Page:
Japn 314 Prompt for paper #2 on Masks and Intertextuality
1. Go back to the Noel Burch reading where he mentions the idea of INTERTEXTUALITY as an important characteristic of Japanese literature. By this term he refers to the way in which Japanese readers are inclined to "read any given text in relation to a body of texts." He notes that Japanese texts are traditionally not closed off from each other, but rather, cross-referenced and inter-related with each other in "successive and/or overlapping patterns of various sorts." Consult the above link on the word intertextaulity or look at another more complex and detailed one here for helpful hints if you wish examine more on intertextuality. Don't forget that a useful definition of intertextuality was linked off of one of the little pages I created in reference to Burch's ideas early on in the course. See especially Burch, Chapter 3.
In Masks we find just such an intricate pattern of overlapping and "layering" that brings together the Tale of Genji, Noh, the Tales of Ise, lines from KKS poems, the Peony Lantern story, images from painting, T'ang Dynasty Chinese poems, and intertexts like Mieko's Account of the Shrine in the Fields, the letter from Akio and Harume's father, Dr. Morioka's "story"--all located or "housed" in modern, postwar prose fiction. Three different female Noh masks are used to structure the text, and within the text itself other texts like: An Account of the Shrine in the Fields, the letter from Mieko’s lover, Minoru Shimojo's painting of Mieko, lines from classical-era poems, etc. are imported and displayed in the text.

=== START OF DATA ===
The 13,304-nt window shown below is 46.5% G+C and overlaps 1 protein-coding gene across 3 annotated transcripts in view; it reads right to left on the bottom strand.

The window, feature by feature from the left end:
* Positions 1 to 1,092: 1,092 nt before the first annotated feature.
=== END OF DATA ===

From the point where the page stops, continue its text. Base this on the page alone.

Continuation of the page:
Write an essay which demonstrates how you think intertextuality informs and enriches our reading of Masks, and how it contributes to the powerful impact which the text has on us. If you want to bring in references to The Waiting Years, you may do that as well.